Alyssa received her undergraduate degree in International Development Studies and Geography from McGill and her MA research explores urban policies and their social impact in Indonesia. She has published an article in ABE Journal - Architecture Beyond Europe titled ‘Constructing heritage through state architecture in Indonesia’s Riau Islands’ and another in Inside Indonesia titled 'Social exclusions in a state urban mega-development'.
I received my undergraduate degree in International Development Studies and Management from McGill University. Before embarking on my master's degree, I spent some time working for a development consulting firm in Washington D.C. and then as a business development associate for a startup in Nairobi. My master's thesis investigates issues of urban fragmentation and spatial justice in Tanzania, where at least 8 new master planned cities are planned for construction. Through interviews with planning authorities and local communities, I hope to better understand the ways in which the new cities trend is being replicated in the African context and how local populations perceive and respond to these new mega-developments. My research interests are rooted in my passion for development issues and my life experiences growing up in Africa and South East Asia. I traveled to Dar es Salaam, Tanzania in June 2018 to carry out my fieldwork. (https://www.linkedin.com/in/joanna-ondrusek-roy-98348097/)
My thesis research examines the socio-cultural impacts of urban mega-developments in Johor, Malaysia, and is funded by SSHRC and FRQSC awards. Specifically, I aim to understand how and why top-down urban megaprojects have emerged at such an unprecedented pace and scale in Johor over the past decade, and to what extent locals are included in, adapting to, or resisting these master-planned urban futures. My broader interests include the sociospatial and cultural impacts of urban planning, including how it influences perceptions of place and identity. I have an undergraduate degree in Urban Studies and Anthropology from McGill University, where I was managing editor of The McGill Tribune, and a background in designing bicycle-friendly cities. (www.linkedin.com/in/emmaeavery/)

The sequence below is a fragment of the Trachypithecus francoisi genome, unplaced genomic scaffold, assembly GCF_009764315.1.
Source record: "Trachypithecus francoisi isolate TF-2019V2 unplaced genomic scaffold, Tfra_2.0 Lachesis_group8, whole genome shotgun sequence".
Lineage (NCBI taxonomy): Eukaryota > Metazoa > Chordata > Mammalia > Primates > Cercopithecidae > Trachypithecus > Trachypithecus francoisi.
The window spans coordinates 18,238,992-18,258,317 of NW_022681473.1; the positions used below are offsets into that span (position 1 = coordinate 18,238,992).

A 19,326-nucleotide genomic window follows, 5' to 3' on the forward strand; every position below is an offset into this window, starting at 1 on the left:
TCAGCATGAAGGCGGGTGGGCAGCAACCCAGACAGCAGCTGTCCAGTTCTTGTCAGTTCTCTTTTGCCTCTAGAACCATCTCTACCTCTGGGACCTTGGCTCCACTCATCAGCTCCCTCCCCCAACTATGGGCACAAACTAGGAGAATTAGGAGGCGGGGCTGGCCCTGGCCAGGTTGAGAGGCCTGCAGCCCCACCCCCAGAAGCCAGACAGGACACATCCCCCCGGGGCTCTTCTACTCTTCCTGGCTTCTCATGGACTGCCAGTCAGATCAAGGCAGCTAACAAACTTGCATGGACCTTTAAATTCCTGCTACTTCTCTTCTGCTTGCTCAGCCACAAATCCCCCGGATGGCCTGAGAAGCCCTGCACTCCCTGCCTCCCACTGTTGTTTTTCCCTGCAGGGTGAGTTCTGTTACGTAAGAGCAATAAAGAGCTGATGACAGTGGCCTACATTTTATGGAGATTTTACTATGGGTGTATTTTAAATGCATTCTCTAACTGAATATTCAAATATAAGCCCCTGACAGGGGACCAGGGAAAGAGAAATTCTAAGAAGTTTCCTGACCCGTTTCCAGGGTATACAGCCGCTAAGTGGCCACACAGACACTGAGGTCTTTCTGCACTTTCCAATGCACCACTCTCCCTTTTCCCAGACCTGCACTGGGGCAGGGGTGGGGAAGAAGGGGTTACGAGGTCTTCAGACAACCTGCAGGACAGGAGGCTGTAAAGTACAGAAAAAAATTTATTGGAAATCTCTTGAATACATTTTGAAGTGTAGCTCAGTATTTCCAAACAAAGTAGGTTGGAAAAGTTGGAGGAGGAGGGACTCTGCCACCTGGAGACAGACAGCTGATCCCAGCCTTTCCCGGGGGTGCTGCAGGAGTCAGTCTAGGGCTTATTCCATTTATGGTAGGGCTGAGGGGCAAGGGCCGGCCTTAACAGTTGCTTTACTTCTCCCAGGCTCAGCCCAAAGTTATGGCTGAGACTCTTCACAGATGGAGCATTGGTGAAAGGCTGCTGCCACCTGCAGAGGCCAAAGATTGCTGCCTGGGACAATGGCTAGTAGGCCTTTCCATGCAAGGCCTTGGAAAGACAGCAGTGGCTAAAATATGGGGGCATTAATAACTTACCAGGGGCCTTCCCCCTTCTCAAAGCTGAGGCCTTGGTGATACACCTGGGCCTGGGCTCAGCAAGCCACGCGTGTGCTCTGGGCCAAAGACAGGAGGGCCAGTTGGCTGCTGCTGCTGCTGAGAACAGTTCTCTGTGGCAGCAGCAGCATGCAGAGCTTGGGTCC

Graduated Master's and PhD students
Joanna Jordan is a second-year Master’s student in the Department of Geography at McGill University. She holds a CGS-M scholarship for her research on irregular migration, borders, and informal transit camps at the periphery of the European Union. Her thesis focusses on the increasingly restrictive border regimes around the EU, the rise of migrant immobility in transit, and the particular spaces and strategies that have emerged in response. In 2018, she completed four months of field work in informal transit camps along the Balkan Route, working in various sites in both Serbia and Bosnia & Herzegovina. She is currently working on her MA thesis, submitting articles to journals and, after being awarded with SSHRC and MITACS scholarships, is conducting a research stay abroad at Aix-Marseille Université in France, under the supervision of Professor Pierre Sintès. She completed her Bachelor’s degree in the Department of History at McGill University in 2014, and spent a year and a half biking across Europe and working as a volunteer among forced migrants in both official refugee camps and informal transit camps before starting her MA.